St Joseph’s Mercy Convent was founded on December 3 1853 by Sister Mary Catherine Atkinson and Sister Mary Joseph Morgan. The much- needed school had been the dream of Father Eugene O’Reilly, the then parish priest of Navan. His memory is honoured by a bust of him in the nearby St Mary’s Church, near the Market Square.
Mid-1800s Navan was a typical provincial Irish small town of harsh contrasts. The children of the wealthy were privately taught, for others there was little hope of even learning to read.
The first St Joseph’s school was established in Bakery Lane off Trimgate Street. The building was funded by the Duke of Bedford. Nowadays the school has impressive facilities teaching a wide range of subjects, but for the 1800s working class Irish girls, the emphasis was on practical skills such as cookery and the immensely marketable needlework, a trade for girls who were expected to help support their siblings. Reading, writing and arithmetic were quickly added to the curriculum.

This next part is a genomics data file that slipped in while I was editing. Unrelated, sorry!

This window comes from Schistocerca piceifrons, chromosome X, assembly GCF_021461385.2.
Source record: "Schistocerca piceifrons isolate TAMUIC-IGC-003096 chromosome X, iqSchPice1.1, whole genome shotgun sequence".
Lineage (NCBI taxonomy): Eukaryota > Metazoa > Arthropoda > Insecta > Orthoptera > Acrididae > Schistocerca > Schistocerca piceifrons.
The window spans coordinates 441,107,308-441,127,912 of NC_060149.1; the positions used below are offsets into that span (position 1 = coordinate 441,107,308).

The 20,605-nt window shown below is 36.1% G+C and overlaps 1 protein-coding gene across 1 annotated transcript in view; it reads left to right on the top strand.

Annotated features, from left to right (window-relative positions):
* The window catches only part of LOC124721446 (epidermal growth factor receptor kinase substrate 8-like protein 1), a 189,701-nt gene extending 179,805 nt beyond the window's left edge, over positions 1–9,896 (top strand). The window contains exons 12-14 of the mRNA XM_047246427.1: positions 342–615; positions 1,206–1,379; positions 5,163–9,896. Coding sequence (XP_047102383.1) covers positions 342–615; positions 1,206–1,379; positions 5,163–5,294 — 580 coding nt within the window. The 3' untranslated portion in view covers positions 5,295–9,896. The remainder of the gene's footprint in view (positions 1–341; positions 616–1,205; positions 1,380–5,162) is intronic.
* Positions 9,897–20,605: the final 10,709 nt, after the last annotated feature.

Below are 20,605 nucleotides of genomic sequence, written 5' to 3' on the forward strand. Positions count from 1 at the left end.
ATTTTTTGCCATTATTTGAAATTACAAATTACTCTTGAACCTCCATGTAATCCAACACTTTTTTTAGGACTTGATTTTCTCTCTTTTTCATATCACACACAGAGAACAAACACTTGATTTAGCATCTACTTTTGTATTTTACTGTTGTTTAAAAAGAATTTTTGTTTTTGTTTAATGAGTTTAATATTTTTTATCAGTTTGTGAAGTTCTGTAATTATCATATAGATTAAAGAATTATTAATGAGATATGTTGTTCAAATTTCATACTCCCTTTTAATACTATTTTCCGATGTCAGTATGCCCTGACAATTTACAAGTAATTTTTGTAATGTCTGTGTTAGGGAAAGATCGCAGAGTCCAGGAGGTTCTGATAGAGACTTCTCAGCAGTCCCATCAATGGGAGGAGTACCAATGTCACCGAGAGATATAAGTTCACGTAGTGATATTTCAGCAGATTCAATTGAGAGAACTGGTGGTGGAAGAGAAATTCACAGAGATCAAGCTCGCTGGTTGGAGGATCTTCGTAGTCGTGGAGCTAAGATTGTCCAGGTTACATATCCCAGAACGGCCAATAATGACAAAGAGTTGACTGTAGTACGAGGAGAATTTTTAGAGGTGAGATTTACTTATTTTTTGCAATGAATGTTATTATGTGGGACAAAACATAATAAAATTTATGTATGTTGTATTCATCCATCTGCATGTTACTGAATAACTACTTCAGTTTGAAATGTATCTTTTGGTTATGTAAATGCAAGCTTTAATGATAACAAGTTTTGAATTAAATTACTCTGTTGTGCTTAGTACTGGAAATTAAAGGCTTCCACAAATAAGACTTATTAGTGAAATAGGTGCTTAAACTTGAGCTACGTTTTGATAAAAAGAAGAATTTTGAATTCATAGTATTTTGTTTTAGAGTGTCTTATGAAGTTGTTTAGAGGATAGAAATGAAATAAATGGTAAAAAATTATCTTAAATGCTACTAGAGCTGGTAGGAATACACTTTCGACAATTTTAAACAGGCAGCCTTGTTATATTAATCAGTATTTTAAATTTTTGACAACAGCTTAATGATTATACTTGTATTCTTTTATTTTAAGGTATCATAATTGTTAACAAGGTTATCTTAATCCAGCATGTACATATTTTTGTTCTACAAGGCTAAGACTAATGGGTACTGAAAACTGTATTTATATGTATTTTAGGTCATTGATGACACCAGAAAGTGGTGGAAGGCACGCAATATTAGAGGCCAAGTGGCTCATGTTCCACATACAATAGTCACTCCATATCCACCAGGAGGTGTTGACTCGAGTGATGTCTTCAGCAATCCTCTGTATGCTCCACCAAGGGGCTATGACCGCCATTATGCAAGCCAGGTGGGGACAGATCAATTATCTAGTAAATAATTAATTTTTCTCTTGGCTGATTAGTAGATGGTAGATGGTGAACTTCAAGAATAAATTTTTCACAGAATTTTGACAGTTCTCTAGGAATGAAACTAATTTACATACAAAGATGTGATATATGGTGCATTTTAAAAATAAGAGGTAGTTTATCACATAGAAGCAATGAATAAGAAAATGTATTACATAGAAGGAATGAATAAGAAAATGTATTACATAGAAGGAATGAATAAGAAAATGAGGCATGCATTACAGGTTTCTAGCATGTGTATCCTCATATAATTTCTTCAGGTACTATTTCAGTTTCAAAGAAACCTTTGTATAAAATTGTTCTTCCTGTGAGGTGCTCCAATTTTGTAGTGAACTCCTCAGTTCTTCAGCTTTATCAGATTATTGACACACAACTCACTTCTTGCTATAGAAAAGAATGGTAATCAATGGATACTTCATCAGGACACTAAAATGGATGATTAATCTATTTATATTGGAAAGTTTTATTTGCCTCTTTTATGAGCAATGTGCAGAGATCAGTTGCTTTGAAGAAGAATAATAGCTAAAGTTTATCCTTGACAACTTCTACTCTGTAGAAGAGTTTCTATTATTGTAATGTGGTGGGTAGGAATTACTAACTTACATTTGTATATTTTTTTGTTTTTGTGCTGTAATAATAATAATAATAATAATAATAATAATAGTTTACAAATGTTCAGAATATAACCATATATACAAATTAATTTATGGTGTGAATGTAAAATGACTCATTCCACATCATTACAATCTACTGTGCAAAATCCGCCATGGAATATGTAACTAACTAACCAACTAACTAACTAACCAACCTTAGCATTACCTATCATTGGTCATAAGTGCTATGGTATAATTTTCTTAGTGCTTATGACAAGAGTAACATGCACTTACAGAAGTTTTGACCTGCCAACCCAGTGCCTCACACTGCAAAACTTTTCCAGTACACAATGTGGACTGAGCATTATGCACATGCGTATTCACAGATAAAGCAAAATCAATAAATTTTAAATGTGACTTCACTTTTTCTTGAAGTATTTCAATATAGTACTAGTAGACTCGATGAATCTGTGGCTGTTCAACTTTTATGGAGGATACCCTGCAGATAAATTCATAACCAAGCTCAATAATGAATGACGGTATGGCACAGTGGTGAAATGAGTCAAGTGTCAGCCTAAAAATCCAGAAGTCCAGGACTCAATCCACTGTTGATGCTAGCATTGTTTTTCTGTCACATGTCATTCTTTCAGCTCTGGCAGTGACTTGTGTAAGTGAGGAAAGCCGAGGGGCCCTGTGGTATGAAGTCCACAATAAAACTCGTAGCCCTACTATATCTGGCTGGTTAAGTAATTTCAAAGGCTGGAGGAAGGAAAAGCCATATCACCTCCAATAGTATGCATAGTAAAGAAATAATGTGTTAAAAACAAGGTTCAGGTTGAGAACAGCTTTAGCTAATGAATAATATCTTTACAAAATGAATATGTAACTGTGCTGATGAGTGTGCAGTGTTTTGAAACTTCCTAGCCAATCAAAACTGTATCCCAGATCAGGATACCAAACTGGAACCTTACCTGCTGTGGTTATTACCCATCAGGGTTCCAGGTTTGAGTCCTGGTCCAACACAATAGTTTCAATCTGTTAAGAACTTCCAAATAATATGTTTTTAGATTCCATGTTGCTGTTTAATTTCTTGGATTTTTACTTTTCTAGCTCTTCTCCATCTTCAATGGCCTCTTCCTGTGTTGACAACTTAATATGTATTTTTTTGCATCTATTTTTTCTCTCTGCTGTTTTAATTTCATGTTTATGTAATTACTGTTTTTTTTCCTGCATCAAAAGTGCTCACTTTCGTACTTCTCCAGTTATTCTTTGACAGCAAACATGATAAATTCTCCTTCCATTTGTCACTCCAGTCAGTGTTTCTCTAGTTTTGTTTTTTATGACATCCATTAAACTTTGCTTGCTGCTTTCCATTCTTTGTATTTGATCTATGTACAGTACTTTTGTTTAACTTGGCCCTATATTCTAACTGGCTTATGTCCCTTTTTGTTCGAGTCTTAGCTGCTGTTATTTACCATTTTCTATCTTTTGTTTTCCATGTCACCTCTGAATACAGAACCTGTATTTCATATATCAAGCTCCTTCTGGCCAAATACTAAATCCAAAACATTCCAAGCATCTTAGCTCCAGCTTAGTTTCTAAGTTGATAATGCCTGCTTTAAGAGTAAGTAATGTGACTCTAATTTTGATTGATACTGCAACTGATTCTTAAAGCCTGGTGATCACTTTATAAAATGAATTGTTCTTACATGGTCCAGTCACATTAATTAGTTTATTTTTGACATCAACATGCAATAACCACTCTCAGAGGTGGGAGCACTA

By the late 1800s, St Joseph’s had acquired a strong reputation for music. French and elocution were also being taught, and the beginnings of its present-day academic tradition had been established. In 1910 the original primary school and the building which now houses the library with its high arched window, flanked by side panels, were built by the Delaney Brothers.
In 1925 the school was registered as a Secondary School. A Government Grant in 1969 allowed for the construction of the main block of what is now St Joseph’s Secondary School.
Today the school building has been totally renovated, extended and updated. It is a modern centre of learning with an excellent reputation. St Joseph’s continues to be true to the spirit of Catherine McAuley in creating a welcoming environment and offering all students an opportunity to reach their full potential.